In speaking with potential clients, I have always held a firm line when it comes to promising results. Many people want promises and guarantees of a substantial reduction of their tax debt right away when they contact us. In essence, they just want to be sold on false promises.
But if you as a tax expert have any ethics or integrity, you realize that making any guarantees immediately is an impossible thing to do. Many tax relief companies out there have no problem putting a salesperson on the phone to make huge false promises. Without knowing the facts of a case, doing that is simply unfair to the potential client. This would be the same as a doctor diagnosing somebody without examining them or a mechanic diagnosing issues without opening the vehicle’s hood.
I have had too many conversations with clients where they tell me one thing but when I get their file from the IRS, it provides a whole different picture. Sometimes, people outright lie about their situation but that is not always the case. Sometimes, people simply do not know everything that is going on and how serious their situation is.
Additionally, when a person does not understand how IRS programs work they may exaggerate their situation. Or sometimes an individual is just so bad at managing their money that their view of their financial situation is entirely different than the IRS’.
These are just some of the many reasons is why it is so important for us to put in some heavy lifting in the beginning and figure out what is truly going on with a person’s tax debt and financial situation. Then I can predict a resolution based on an educated approach. I also stress to every potential client that this is a long process and the facts will eventually be revealed, so from the start, they need to be 100% honest with me and everyone at my firm.
Mr. E Contacts Us For Some Help
One particular case comes to mind that always reminds me to stress to potential clients the importance of being 100% honest and forthright with us. This client was as nice as it gets and I do not want to imply that he ever intentionally lied to me.
Owing to the IRS a little bit of money can be scary enough, but this elderly man came in thinking that he owed close to $100,000. At the time, he had a good income, but he was 75 years old and needed to retire. He felt he owed the IRS more at one point but thought a lot of the older tax debt had been included in a bankruptcy judgment. He had tried many different payment arrangements directly with the IRS but without having somebody knowledgeable of his rights to negotiate with the IRS on his behalf, the payments were never affordable for him.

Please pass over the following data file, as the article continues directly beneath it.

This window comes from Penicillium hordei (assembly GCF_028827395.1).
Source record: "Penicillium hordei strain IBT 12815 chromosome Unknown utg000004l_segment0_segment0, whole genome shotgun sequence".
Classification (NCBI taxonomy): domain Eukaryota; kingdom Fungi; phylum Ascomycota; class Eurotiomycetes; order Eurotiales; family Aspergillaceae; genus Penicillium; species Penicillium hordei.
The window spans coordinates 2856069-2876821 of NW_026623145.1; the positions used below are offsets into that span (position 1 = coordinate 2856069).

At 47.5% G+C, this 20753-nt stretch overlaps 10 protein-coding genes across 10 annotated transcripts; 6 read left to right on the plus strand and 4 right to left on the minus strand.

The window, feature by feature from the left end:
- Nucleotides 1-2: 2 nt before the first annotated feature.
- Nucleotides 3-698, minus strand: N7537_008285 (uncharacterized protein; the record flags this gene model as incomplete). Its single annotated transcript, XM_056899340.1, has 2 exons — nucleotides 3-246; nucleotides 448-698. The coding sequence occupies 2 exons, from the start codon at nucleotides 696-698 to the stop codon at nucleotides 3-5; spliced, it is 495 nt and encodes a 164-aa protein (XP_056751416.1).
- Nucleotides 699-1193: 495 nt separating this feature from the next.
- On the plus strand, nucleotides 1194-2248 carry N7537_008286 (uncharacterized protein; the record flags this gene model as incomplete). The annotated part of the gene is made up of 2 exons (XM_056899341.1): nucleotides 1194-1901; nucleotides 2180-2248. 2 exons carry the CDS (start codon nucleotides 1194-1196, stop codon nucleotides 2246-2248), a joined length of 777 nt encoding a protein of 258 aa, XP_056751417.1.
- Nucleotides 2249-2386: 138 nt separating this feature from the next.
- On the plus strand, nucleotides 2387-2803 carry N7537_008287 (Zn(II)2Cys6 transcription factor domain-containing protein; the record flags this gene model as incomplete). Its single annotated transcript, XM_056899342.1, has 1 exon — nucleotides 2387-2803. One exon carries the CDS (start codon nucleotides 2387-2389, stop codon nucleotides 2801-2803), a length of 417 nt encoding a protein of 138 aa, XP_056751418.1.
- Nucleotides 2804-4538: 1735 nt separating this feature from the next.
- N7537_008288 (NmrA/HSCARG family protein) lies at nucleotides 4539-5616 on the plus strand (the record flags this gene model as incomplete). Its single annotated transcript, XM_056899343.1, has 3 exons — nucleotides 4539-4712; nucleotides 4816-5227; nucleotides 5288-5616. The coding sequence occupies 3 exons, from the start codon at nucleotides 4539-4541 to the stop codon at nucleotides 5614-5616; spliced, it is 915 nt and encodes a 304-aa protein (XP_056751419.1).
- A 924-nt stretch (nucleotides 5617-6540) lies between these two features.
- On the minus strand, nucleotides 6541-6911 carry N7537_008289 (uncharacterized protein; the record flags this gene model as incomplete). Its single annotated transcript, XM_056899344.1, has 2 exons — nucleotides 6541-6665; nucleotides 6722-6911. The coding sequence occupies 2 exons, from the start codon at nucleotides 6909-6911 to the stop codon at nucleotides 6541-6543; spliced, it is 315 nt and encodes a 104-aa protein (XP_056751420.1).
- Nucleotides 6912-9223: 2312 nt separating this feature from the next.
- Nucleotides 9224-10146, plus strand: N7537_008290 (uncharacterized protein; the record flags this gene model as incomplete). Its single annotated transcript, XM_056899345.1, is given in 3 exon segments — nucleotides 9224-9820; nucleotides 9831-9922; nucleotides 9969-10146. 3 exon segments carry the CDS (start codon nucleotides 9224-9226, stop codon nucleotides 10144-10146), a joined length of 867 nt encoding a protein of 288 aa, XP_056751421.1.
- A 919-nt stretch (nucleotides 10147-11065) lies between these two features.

A Tax Investigation: Getting the Facts First
Just like every case that we take on, we started the process with a Tax Investigation. Within a few days, the IRS sent us his information. The information we received from the IRS was much different than what Mr. E had shared with us during his original consultation and is a prime example of why these investigations are so necessary.
The biggest difference was the debt amount. He owed the IRS $180,000, not $100,000 as he believed, from as far back as 2002. The IRS records did show a record of his bankruptcy but none of the IRS debt was included in it. The bankruptcy did affect the tax debt, though–it put a hold on his expiration dates, giving the IRS longer to collect on the debt. The transcripts also showed that in 2016 the client had filed tax returns for many older years and that the IRS had done substitute returns on a few of those years. This timeline of events is especially important to the tax resolution because the processing of the filings, NOT the tax year, is what sets the final expiration date of tax debts.
Once we had this information from the IRS and did our initial discovery, we were back on the phone with this client ready to go over everything. We thoroughly educated him on his situation with the IRS and then began getting more in-depth information from him about his financial situation. At that time, he was employed in the oil drilling industry and his 1099’s showed a good income. Most of his income though went to cover his expenses.
He told us that he had a little money in savings and that he owned nothing except an old truck. After a thorough conversation, based on what he was telling us it was determined that he could qualify for a long-term settlement on the debt but because of his high income, he would still be required to pay back a large portion of that debt.